In August 1932 an advertisement was placed by the Derby Auctioneers
J & W Heathcote announcing the sale of the 40 room mansion
in Matlock Bath known as Woodbank. It had vacant possession and came
with 24 acres of woodland. The suggested future use was for either
a hostel, a boarding school or a private hotel but the most striking
thing was that it was "very cheap".
The property was subsequently acquired by the Friendship Holiday
Association (F.H.A.) and was to be used as a holiday house. On Saturday
24th December the renamed Cromford Court was opened and over
100 guests arrived for the Christmas festivities.
At the Easter weekend of 1933 it was fully booked.
The Friendship Holiday Association was owned by Henry Charles
White. Between 1920
and 1961 he owned or leased over 40 properties all over the United
Kingdom although, according to his grand daughter Elizabeth Brooking,
the best times were in the 1930s. Her parents met through the F.H.A.,
nicknamed the "Finding a Husband Association". Following
Mr. White's death in 1961, aged 89, the Friendship Holiday
Association ceased trading and all its properties were sold. By
then travelling abroad had become both easier and cheaper and it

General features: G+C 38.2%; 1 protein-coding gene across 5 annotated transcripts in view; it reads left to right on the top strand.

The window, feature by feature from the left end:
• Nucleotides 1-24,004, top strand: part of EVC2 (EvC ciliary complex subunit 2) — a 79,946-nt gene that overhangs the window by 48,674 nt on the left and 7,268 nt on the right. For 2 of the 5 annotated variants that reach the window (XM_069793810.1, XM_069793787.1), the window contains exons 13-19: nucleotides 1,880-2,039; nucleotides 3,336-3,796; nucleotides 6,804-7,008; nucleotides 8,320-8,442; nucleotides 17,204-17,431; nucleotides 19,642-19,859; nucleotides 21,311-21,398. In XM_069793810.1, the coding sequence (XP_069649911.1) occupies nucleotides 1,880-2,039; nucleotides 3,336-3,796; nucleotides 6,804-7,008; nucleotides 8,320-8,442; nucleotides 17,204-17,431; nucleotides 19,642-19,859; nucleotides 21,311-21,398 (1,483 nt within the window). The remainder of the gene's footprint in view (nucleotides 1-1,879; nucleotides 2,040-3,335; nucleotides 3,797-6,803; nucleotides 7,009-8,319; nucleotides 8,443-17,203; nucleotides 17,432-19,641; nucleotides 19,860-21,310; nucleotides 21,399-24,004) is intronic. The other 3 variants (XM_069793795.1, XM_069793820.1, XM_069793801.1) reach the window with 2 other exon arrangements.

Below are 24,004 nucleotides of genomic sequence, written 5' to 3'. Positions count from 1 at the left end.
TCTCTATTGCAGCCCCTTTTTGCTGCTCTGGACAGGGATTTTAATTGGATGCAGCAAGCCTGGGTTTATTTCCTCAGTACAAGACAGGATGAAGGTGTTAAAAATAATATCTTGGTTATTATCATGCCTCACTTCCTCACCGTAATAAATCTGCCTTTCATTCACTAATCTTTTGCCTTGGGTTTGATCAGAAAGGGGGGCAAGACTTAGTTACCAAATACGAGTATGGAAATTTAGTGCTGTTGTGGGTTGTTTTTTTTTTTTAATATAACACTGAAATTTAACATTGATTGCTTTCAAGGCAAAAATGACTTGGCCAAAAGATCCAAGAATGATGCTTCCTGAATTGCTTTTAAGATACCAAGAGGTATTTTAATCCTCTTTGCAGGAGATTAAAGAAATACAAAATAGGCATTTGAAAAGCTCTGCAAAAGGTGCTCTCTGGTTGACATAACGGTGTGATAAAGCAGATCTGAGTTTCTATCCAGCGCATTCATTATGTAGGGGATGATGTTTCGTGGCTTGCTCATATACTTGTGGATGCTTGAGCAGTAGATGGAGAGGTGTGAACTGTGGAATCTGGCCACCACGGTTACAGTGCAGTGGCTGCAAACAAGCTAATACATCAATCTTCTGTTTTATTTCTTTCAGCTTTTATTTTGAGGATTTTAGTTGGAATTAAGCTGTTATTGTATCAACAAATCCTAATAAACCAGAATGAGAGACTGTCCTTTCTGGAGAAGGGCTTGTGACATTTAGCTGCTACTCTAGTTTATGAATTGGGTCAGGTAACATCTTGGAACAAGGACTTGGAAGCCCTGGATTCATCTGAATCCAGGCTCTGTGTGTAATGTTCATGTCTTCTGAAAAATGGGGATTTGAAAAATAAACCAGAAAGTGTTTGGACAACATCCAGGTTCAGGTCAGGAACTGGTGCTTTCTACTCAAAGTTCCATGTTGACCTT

is probable that the type of holiday provided by the F.H.A. would
not have survived for much longer.
The top image dates from the 1930s and seems to indicate that
repair or restoration work was underway as there is scaffolding
on the right of the conservatory.
Cromford Court, date unknown.
After the War the building played a part in rehabilitating some
traumatised children. About 104 children, mostly from Vienna and
described as under-nourished and suffering from nerve strain, arrived
at Cromford Court in 1848 for a three-month stay in the United
Their visit was organised by the British Austrian Children's Reception
Committee and they were to stay at Cromford Court for a fortnight
before being allocated to families.
They had been allowed one suitcase each, but some had packed their
National Costume and a small group were photographed in the grounds.
According to a newspaper report, thanks to good food, fresh air,
comfortable beds and beautiful surroundings the children began
to put on weight and the shadows faded from under their eyes.
The final picture, below, picture includes a parked car to the
left of the house and was probably taken in the late1940s or early
1950s. It was taken from the far side of the croquet lawn.
There is more about Woodbank (Cromford Court)